From Bregançon to the Black Sea and the Eastern Mediterranean

By Antonis D. Papagiannidis

There is quite a long way from picturesque Fort de Bregançon, perched on a small island off Bormes-les-Mimosas near Marseilles, official residence of the French Presidents since General de Gaulle (in his waning years), to Athens or Ankara. Yet, it was in a meeting at Bregançon last week of Emmanuel Macron with Chancellor Angela Merkel that the scenario was elaborated that will now evolve in front of our eyes for the Eastern Mediterranean, for EU relations with Turkey and for a last-ditch effort to defuse the looming Greek-Turkish conflict.

The week starts with a visit of German Foreign Minister Heiko Maas (Germany chairs the EU Council for the current semester) to first Athens, then Ankara so as to ensure that the two parties are indeed willing to accept some measure of European mediation; this very same week ends with an informal meeting of EU foreign ministers (“in Gymnisch mode”) where EU High Representative for Foreign Affairs and Security Policy (full titles play a key role in things European) Josep Borrell is supposed to submit a list of “measures”, themselves supposed to put a brake to Turkey’s aggressive behavior towards (EU members, not to forget…) Greece and Cyprus. Such Turkish behaviour especially insofar exploration operations for natural gas in Eastern Mediterranean is concerned – carry along encroachment to Greek and Cypriot sovereignty, or at least sovereign rights of EEZs and continental shelves.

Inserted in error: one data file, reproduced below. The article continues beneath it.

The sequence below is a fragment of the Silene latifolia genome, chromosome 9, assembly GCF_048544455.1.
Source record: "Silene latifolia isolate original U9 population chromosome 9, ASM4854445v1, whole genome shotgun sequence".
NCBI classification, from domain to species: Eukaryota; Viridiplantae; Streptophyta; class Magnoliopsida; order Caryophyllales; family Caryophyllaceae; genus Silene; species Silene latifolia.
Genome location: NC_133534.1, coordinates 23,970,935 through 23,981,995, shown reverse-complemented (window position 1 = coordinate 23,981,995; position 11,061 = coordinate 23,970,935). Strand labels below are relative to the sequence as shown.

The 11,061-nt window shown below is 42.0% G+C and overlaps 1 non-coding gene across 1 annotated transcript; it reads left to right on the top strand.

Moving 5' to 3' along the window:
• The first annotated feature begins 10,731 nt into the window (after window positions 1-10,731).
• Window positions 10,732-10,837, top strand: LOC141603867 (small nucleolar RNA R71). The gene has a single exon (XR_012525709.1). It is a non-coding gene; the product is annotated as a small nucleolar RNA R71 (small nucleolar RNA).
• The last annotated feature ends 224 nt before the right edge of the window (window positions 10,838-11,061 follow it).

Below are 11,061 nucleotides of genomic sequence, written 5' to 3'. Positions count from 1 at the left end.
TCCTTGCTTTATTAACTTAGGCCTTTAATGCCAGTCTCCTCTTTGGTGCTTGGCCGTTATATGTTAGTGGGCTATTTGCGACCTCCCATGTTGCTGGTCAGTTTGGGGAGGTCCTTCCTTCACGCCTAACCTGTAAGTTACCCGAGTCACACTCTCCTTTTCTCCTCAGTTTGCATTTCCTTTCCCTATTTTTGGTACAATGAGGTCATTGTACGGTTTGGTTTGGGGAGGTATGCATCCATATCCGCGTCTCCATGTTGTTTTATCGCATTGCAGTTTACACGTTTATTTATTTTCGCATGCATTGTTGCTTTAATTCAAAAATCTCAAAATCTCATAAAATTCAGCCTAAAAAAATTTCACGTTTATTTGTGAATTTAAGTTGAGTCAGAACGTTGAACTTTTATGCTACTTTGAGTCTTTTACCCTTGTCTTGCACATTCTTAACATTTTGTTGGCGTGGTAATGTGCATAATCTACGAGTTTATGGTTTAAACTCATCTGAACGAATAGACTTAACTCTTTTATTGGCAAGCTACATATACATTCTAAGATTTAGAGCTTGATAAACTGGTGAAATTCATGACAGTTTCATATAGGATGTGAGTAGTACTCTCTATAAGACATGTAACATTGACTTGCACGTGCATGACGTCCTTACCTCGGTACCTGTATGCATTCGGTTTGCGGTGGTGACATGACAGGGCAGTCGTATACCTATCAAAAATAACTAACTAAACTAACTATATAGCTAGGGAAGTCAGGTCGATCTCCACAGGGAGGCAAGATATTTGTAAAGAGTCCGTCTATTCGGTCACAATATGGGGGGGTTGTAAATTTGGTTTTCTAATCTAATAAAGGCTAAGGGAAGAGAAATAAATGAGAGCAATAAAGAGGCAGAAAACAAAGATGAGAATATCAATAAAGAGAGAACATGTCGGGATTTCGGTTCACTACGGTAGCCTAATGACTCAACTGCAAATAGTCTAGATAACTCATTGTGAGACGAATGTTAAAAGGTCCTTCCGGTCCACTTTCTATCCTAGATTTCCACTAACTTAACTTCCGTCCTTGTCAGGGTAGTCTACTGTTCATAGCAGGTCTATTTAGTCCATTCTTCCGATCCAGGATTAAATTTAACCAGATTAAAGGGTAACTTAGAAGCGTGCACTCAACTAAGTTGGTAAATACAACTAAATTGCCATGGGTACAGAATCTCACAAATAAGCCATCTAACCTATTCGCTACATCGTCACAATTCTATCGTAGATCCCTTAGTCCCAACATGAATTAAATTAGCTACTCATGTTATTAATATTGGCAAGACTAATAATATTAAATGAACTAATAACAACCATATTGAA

Of course, as things go in the region, complications pile up: Germany is clearly more interested in keeping Turkey as close as possible to the EU, if for no other reason so that Ankara shows some measure of co-operation over the refugee issue; France has increasingly tense relations with Turkey and shows some willingness to assist Greece and Cyprus who feel directly threatened; the overall relations of the EU with Turkey are anew under contestation.

As if things were not sufficiently complicated, Turkey has just made public a – purportedly major – natural gas find at the Black Sea, some 150 miles off the Turkish coast , near Romanian and Bulgarian similar finds. Exploration by Turkish Fatih drillship was said – by President Erdogan in person – to have struck a 320 bn cubic meters (initial estimates) natural gas reserve.  [To give some EastMed comparison: the major Egyptian Zohr gas field has an estimate of 850 bn c.m; the Israeili Leviathan field of 620 bn c.m; the Cyprus Aphrodite one of 180 bn c.m.]. Turkish authorities celebrated this find as sufficient to start making the country energy-independent by 2023 (the 100the anniversary of the Republic of Turkey); international markets remained rather underwhelmed following an initial flurry of media interest.

Whatever the outcome at this new energy front, the hopes raised by the Black Sea finds that Ankara might be cajoled and/or pressured by the Europeans to put its exploration operations at the Eastern Mediterranean to the back burner so as to make it easier for the dialogue with Greece to start (the Cyprus issue is far more complicated) were promptly dashed. Speaking at the Dollmabahce Palace in Istanbul to the international Press, President Erdogan declared “we will accelerate our activities in the Mediterranean […] God willing, we expect similar good news”.